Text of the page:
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Speech in the Schools

Opening a Closed System

Published January 16, 2017 12:01 PM by Teresa Roberts

We like to think that client improvement is due to our therapy and that there is a single direct line between intervention and remediation. Maybe there is, but maybe there isn't. Maybe something else besides our therapy is having a great effect on our client's communication development. We have belief systems about therapy. Belief systems help us make sense of the world; however, sometimes belief systems become so entrenched in our thinking, that we no longer remember where we learned them or how they came to be.

One type of belief system is called a "closed system." In the field of science, a closed system is an isolated system that does not interact or transfer mass into or out of the external environment. The vascular system is a closed system within the human body. Closed systems theory has been applied in business and education. A closed system does not interact with the greater environment and does not freely exchange information.

In their book, "Leadership in Education," Professors Russ Marion and Leslie Gonzales, described closed system thinking. When we have a closed system perspective, we believe that all variables that influence a given problem are contained within an organization and that a single manager can control the variables. With children, attempting to control all possible variables would require removing children from their natural environments (an immoral proposition). Even if we could put test subjects in a bubble, children would still be growing every day. We can never remove natural maturation.

"Of course, therapy is the most important factor," we may assert, and we may actually need some level of closed system thinking to see the value of our work. However, there are benefits to opening up a closed system perspective. Perhaps there are other highly significant environmental factors that are affecting our client's communication skill development. Maybe a child's grandmother has moved in with the family and she reads books to her granddaughter every night using interactive strategies that we would label as dialogic reading. Maybe a child has play dates with his cousin who has a similar speech sound disorder and they reinforce each other's error productions. When we open ourselves to other factors, we open ourselves to other possible communication partners and facilitators. We can ask questions that are based on variables that affect communication development:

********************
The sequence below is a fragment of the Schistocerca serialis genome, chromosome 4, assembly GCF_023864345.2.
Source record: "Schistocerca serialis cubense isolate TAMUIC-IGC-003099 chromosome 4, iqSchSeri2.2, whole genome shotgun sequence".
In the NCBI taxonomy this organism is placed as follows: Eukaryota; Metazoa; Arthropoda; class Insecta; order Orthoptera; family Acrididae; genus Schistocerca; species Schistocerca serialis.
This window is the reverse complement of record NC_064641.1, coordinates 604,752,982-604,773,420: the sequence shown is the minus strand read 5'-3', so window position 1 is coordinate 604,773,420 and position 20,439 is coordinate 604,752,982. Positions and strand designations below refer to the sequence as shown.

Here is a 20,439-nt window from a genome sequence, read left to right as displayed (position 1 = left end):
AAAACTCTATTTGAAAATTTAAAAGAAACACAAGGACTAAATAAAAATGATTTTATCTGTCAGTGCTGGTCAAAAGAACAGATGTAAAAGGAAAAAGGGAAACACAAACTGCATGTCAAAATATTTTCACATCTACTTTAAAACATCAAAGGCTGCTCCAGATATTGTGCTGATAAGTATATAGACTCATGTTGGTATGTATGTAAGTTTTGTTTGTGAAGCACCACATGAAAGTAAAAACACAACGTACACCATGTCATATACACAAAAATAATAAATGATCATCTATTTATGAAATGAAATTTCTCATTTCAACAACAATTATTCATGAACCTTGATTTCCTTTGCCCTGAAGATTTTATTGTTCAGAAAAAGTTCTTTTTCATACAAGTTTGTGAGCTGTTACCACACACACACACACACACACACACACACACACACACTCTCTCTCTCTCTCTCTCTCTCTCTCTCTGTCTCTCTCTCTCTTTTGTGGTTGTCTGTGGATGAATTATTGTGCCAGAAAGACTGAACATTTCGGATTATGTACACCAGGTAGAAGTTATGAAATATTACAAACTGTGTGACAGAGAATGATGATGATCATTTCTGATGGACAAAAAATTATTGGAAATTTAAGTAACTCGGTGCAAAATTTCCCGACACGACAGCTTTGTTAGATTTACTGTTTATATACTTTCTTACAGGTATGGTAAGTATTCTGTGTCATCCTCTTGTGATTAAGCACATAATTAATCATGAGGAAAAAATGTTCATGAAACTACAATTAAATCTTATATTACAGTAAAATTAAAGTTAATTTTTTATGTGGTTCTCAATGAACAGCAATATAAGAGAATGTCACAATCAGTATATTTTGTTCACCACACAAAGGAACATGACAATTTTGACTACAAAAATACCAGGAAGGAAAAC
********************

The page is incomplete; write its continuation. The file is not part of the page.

• Which people are influencing the client's communication development and how are they influencing it?
  • What types of interactions are influencing the client's communication development and how are they influencing it?
  • Which settings are influencing the client's communication development and how are they influencing it?

The idea of analyzing the client's communication partners and settings to describe the child's natural environment is common. We can also consider these same people and settings as influencing variables in an open system. When we stop thinking that we are the sole influence in our client's progress, we start to see the power of everyone and everything else that surrounds them.

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About this Blog


    Speech in the Schools
    Occupation: School-based speech-language pathologists
    Setting: Traditional and specialized K-12 classrooms
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